The pencil handwriting is – already – very archaic, can’t guarantee the spelling. The two men wear the traditional Tonkin costume. Black robe and headgear, white “pajamas”.

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The picture is of very bad quality. I did leave it for its strange caption: Fa Kua (Ta kua?) Chameleons. Chameleons? Hello? Help us there?

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The above and following photos are more of a mystery. Those women and children are very well dressed. See the Chinese influence in the dress. Bead neclaces, Bracelets. See the very fine shoes. Who are they? the family of a local chief, or the members of the household? It was customary then to have many servants. And such elegance? Now watch carefully, the young woman’s left-hand nails are very long, a sign of elegance in Chinese influenced cultures. But her right hand? Nails are short. My bet? She probably is Thi-Bâ or Thi-Thoy. “First or second daughter” as maids were named when they entered a household. And the cute little boy is wearing what looks like a black sarong under a high collared white jacket.

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I would say the same young woman. I like her “cocky” expression.

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Fille de, daughter of, Hal. (Hat?)

See the gold or copper neckbands. And the embroidered shoes.

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On the left, the same young woman as above. Black or white “pajamas”. The umbrella is both to protect from the sun and a symbol of elegance.

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Joséphine.

One of the very few people to warrant a name written down. A favourite? A concubine? Possibly.

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Wooden shoes. Note the elaborate pendant on the child on the left. (All photos are taken roughly at the same staged location)

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Hat? Hoit? (Look at the long nails on his left-hand. Possibly the Head of the servants?

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Joséphine again. No caption, but recognizable.We will never know the story.

Remember, my friends. Take out your photo albums from the shelf NOW. Write your full name on it. “This album belonged to…”. It will be very helpful for future bloggers, when your great-grandchildren dump your albums at the nearest flea  market in seventy years. The ancient Greeks used to say that if your name was remembered, whether for bravery, wisdom, or high achievements, you became immortal. So become immortal: write your name. (Reminds me I haven’t done it yet. Have to finish this post. Now)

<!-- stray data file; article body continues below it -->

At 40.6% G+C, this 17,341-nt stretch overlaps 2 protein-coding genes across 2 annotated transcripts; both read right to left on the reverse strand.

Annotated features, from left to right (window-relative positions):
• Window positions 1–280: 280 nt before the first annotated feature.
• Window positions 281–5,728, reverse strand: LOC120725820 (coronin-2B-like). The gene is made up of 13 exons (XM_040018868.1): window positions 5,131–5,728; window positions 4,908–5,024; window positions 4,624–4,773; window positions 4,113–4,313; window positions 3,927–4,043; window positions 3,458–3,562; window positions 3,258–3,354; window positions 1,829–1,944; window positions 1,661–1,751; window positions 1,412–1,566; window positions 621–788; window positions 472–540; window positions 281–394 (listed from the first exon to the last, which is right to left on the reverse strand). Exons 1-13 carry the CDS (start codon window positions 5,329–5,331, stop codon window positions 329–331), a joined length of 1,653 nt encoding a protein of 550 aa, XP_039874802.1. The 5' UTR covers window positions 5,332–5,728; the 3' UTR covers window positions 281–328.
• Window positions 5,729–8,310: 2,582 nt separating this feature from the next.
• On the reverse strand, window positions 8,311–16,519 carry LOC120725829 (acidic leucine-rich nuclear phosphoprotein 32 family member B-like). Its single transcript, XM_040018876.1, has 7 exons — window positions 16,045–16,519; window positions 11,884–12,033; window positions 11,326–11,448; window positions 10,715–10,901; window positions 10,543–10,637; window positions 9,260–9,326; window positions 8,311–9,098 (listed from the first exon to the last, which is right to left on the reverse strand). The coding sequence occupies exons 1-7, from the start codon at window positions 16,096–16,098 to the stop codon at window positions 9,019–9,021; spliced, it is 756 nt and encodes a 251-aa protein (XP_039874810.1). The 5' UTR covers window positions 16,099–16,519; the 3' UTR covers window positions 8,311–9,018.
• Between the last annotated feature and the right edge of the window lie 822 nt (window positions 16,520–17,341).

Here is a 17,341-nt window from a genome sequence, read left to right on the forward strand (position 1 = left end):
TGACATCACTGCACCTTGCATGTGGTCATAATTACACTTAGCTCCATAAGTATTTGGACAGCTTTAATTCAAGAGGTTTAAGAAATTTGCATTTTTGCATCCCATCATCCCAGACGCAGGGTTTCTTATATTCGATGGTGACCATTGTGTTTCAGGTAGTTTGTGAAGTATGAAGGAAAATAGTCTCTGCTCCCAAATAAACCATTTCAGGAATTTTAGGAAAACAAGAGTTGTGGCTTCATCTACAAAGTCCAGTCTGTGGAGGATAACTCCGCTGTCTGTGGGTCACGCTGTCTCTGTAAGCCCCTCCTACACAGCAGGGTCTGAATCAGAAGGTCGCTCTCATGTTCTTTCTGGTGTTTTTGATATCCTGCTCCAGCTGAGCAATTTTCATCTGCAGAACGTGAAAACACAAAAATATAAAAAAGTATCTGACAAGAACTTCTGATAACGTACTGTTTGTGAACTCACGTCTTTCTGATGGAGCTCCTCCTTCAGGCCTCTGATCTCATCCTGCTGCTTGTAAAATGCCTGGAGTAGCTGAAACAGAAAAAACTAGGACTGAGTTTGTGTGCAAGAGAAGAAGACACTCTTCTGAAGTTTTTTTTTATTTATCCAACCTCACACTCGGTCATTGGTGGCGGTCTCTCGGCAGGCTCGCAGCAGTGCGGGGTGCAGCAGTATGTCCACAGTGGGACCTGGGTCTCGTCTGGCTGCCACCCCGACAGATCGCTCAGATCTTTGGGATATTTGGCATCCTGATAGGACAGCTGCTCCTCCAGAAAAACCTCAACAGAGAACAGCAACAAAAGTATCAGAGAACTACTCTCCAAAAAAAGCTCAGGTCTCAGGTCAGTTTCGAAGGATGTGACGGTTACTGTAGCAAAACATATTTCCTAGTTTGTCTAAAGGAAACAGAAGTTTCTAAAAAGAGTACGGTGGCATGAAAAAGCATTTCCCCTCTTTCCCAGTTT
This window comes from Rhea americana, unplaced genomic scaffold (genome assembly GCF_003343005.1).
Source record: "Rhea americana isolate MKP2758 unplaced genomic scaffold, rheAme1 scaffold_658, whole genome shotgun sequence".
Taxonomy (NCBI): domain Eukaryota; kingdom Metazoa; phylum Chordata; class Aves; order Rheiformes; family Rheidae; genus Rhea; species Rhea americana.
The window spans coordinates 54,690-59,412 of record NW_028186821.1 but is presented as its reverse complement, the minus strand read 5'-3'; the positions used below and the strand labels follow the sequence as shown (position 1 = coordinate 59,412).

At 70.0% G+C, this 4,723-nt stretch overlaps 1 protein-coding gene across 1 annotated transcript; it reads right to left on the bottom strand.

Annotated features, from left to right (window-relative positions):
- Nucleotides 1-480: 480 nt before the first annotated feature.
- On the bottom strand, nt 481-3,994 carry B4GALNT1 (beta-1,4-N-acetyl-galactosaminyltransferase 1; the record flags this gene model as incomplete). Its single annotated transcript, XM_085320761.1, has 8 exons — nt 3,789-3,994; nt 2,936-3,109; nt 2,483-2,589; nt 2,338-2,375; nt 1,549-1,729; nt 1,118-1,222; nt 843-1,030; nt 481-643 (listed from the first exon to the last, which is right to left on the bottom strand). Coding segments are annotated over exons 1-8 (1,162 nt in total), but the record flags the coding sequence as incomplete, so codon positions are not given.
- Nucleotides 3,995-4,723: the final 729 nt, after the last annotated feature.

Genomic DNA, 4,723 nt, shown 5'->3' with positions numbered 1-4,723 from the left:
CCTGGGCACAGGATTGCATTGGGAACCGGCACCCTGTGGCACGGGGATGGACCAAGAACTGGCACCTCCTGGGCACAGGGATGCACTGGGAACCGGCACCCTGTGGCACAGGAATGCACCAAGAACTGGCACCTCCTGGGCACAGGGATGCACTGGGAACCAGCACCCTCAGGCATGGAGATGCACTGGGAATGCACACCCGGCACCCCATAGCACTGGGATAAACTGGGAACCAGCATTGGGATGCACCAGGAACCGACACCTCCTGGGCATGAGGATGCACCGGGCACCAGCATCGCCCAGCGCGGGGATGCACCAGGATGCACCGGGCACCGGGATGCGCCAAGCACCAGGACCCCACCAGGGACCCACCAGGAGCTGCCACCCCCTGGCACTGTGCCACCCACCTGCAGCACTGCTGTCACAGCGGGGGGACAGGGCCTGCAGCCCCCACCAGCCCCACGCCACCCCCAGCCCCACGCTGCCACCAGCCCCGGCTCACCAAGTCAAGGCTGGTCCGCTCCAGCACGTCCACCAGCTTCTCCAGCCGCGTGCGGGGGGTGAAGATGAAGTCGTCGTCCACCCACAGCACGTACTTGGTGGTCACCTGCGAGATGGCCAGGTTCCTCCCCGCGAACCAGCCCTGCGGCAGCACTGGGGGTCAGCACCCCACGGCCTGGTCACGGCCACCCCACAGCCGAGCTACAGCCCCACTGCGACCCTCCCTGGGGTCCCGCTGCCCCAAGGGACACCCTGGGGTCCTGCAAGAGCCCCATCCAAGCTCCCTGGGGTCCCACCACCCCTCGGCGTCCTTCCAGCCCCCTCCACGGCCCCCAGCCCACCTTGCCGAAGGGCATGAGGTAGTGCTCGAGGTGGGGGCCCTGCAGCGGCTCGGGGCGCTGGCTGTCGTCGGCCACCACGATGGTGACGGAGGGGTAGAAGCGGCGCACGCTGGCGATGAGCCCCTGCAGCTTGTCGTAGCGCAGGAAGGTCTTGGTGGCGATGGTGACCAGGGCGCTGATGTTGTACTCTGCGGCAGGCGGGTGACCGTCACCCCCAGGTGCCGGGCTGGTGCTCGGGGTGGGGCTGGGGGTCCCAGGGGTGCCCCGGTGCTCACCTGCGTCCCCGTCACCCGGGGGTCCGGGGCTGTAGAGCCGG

Speaking of which, the owner of this album did not write his name. I assume it was a He. Did not even write down “moi” under a picture or the other. However, I believe the owner was this gentleman. No caption at all, no “moi” under the few pictures. Most photographers have few pictures of themselves. My guess is that this is the man who took us on a journey through Ancient Indochina:

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No “Peter O’Toole” Lord Jim. Just a short frenchman with a waxed moustache and a funny beard. In line with that time’s fashion. A baggy uniform. Grade hard to tell. Thirtyish? Born around 1870, 1880 maybe? My grandfather was born in 1890. Somewhat contemporary. He fought in WWI. As a private. The family never did climb very high in Army echelons. (Except for one exception. But, that “Best beloved” is another story)

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The “Author”, now in full parade uniform. Complete with sword. Shining boots. Black parade jacket. Riding (well) the nervous white poney we saw above in the stables.

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“At ease”. Our likeky author, with a colleague. I can now tell his (their) grades: Lieutenants. Two stripes on their sleeves. 😉

Text and Photos (c) BMO and Equinoxio.

Thank you for traveling with us. Le voyage est fini.

This post and all the series is dedicated to the people of Indochina. I know (I check my stats) that we have had many, many visitors from Cambodia, Thailand, Vietnam, Laos. And I am very glad for that. Now, there are many uncertainties in those posts, if one or the other of our visitors from Indochina feels like commenting or straightening the errors of my way, that would be fantastic.